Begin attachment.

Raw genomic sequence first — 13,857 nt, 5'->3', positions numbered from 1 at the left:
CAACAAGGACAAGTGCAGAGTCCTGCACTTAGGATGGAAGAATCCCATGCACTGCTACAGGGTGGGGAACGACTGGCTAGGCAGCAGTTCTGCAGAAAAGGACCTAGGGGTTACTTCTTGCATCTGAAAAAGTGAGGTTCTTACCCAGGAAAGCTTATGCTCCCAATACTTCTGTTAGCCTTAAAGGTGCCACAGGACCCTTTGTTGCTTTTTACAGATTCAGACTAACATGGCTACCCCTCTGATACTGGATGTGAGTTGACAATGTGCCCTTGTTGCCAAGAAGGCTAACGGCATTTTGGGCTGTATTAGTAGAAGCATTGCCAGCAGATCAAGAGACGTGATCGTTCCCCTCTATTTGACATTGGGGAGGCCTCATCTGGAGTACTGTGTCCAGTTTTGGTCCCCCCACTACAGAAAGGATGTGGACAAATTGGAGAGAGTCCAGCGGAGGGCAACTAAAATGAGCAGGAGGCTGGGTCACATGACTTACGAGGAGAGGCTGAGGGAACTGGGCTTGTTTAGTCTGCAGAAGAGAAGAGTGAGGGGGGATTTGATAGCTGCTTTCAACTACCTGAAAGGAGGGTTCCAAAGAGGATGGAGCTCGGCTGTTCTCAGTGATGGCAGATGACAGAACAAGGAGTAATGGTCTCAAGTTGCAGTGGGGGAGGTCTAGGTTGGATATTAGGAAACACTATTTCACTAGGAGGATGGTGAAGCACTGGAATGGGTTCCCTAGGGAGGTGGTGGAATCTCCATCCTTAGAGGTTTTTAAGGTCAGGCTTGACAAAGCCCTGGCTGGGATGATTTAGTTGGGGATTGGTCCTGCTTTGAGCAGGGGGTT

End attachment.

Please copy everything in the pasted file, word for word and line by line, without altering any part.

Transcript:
Raw genomic sequence first — 13,857 nt, 5'->3', positions numbered from 1 at the left:
CAACAAGGACAAGTGCAGAGTCCTGCACTTAGGATGGAAGAATCCCATGCACTGCTACAGGGTGGGGAACGACTGGCTAGGCAGCAGTTCTGCAGAAAAGGACCTAGGGGTTACTTCTTGCATCTGAAAAAGTGAGGTTCTTACCCAGGAAAGCTTATGCTCCCAATACTTCTGTTAGCCTTAAAGGTGCCACAGGACCCTTTGTTGCTTTTTACAGATTCAGACTAACATGGCTACCCCTCTGATACTGGATGTGAGTTGACAATGTGCCCTTGTTGCCAAGAAGGCTAACGGCATTTTGGGCTGTATTAGTAGAAGCATTGCCAGCAGATCAAGAGACGTGATCGTTCCCCTCTATTTGACATTGGGGAGGCCTCATCTGGAGTACTGTGTCCAGTTTTGGTCCCCCCACTACAGAAAGGATGTGGACAAATTGGAGAGAGTCCAGCGGAGGGCAACTAAAATGAGCAGGAGGCTGGGTCACATGACTTACGAGGAGAGGCTGAGGGAACTGGGCTTGTTTAGTCTGCAGAAGAGAAGAGTGAGGGGGGATTTGATAGCTGCTTTCAACTACCTGAAAGGAGGGTTCCAAAGAGGATGGAGCTCGGCTGTTCTCAGTGATGGCAGATGACAGAACAAGGAGTAATGGTCTCAAGTTGCAGTGGGGGAGGTCTAGGTTGGATATTAGGAAACACTATTTCACTAGGAGGATGGTGAAGCACTGGAATGGGTTCCCTAGGGAGGTGGTGGAATCTCCATCCTTAGAGGTTTTTAAGGTCAGGCTTGACAAAGCCCTGGCTGGGATGATTTAGTTGGGGATTGGTCCTGCTTTGAGCAGGGGGTT